Sunday, March 16, 2014

Greeley Ponds

Even though I am back stateside and working full time once again, I can't let Hilary and B have all the fun! In the middle of last week, some weather passed through that did almost nothing around Concord, but dumped upwards of one foot of snow in the Whites. So come the weekend I pulled out my backcountry skis and cold weather gear, put Jasper in the back of the station wagon, and headed north.

I searched through our library of outdoors literature to find a trail that would be:

  • fun on skis, because I haven't gotten to do much of that this year
  • not groomed trail, because frankly I would just embarrass myself trying to properly cross country ski or, worse yet, skate ski. jasper may not be welcome on groomed trail, anyway
  • not heavily traveled, because who wants to be doing the same thing as everyone else
  • not too technical, because even though they're technically backcountry skis, I have neither the equipment nor the ability to do serious telemark skiing through the woods without breaking something
  • not too far away, because even through the best stuff is in the notches, I don't want to spend hours in the car for this

I found a nice looking candidate just off the Kancamaugus Highway, about 75 minutes from the house: Greeley Ponds. There is a well-used hiking trail from the main trailhead, but also a little-used ski trail that parallels it on a gentle ascent to a pair of ponds nestled between Osceola and Kancamaugus peaks. The ponds freeze predictably (especially during this winter!), which would allow some skiing out in the open. From the trailhead to the far end of the ponds and back would be perhaps 5 miles.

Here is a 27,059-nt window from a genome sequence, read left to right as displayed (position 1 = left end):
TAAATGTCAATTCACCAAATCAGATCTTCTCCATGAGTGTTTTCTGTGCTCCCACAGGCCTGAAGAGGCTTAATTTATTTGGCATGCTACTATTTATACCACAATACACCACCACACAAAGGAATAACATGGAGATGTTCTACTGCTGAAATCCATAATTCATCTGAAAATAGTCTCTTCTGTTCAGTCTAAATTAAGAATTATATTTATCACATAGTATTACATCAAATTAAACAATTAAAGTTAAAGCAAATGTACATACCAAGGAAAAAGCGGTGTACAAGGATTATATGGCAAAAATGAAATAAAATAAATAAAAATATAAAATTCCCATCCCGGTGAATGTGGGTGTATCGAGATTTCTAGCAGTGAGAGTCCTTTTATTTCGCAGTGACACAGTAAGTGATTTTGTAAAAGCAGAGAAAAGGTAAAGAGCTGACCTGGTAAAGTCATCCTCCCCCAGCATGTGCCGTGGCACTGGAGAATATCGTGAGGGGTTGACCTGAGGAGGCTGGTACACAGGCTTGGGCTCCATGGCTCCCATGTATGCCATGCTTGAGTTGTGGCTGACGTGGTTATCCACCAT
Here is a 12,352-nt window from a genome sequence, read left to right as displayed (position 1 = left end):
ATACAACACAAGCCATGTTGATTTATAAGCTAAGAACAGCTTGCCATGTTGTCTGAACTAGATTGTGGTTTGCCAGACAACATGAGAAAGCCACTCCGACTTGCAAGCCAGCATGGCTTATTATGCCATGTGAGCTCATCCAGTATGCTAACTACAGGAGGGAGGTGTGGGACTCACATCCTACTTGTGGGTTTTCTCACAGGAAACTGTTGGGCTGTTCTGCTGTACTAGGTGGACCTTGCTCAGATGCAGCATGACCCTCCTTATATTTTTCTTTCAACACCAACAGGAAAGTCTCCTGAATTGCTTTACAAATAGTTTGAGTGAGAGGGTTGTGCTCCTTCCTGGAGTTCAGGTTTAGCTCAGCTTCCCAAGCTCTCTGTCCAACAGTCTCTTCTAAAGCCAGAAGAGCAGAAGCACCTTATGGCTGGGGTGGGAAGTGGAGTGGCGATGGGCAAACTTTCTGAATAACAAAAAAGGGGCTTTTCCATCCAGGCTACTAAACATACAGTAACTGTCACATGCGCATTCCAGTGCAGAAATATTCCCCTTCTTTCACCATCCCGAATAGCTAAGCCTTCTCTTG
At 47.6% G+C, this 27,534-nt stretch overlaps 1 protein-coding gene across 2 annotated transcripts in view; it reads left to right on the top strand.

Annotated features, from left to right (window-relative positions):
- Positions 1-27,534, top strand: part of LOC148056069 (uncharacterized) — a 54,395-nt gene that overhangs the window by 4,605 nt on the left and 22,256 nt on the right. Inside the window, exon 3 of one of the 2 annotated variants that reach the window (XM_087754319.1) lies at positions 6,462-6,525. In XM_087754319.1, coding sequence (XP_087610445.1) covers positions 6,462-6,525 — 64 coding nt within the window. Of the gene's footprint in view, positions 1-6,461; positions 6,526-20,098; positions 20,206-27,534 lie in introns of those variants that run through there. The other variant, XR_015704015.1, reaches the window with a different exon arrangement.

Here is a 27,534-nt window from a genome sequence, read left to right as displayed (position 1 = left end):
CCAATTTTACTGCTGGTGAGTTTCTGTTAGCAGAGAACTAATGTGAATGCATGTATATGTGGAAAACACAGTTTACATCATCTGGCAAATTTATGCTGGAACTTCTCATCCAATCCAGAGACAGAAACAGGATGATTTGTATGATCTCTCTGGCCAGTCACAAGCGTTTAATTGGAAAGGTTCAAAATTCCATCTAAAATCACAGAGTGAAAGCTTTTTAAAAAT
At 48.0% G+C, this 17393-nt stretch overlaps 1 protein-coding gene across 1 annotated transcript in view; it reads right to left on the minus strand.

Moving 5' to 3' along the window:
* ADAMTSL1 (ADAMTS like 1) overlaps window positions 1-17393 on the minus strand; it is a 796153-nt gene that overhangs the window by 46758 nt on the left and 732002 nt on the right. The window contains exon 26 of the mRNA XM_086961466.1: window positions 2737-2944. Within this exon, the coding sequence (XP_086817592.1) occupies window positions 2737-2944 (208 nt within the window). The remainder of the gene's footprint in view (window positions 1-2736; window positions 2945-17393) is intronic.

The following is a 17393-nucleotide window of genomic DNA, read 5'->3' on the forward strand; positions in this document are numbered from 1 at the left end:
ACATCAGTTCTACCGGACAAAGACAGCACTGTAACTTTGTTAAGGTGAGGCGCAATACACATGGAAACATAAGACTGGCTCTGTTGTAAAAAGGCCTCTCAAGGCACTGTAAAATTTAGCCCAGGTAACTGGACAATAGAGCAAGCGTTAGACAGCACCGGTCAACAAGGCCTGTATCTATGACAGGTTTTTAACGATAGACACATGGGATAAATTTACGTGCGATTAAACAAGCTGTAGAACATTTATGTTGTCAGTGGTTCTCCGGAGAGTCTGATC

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From Snowshoe Hikes in the White Mountains by Steven Smith, 2000

In planning the hike, I had the choice between 40s with a chance of rain on Saturday, or 15 and mostly sunny Sunday. I chose the latter, because it is still winter here and, dammit, I'm gonna enjoy it! It was chilly, but I prefer a nice clean cold to still-pretty-cold-in-addition-to-wet.

Jasper was excited to come along no matter what:

The hiking trailhead was packed with cars - folks headed up Osceola mostly. But 0.3 mi west I pulled up beside a solitary vehicle at the ski trail head. Jasper immediately began his usual snow-frollick:

Since the snowstorm a few days before, it looks like just one other person had come through, followed by some thawing on Saturday, a dusting overnight, and then Jasper and myself. There were also some fresh paw prints - a fox or coyote perhaps?

On the way up I ran into only a few people. One older fellow from Sanbornton caught up to me on skis, and we journeyed across the ponds together. He apparently comes up to this trail frequently, and is a veteran of many of the long thru-hikes in the U.S. He explained to me that the trail further south past the lakes eventually emerges in Waterville Valley ski area, but has been hard going since Irene a few years back. After a bite of lunch, Jasper and I headed back across the ponds:

Jasper's energy was much diminished on the way back. Even though he is largely impervious to the cold, there's no getting around the fact that it was only in the mid teens with some wind. Although I had scrupulously purchased some new booties for Jasper the day before, I neglected to actually put them in the car Sunday morning, meaning that Jasper and I had to stop occassionally to de-ice his paws. He was a good sport about it though, and I think he did have a good time. He was pretty tired - and snowy! - by the time we returned to the car:

While Jasper usually sits up and pants excitedly anytime he's in the car, today he konked out all the way home.

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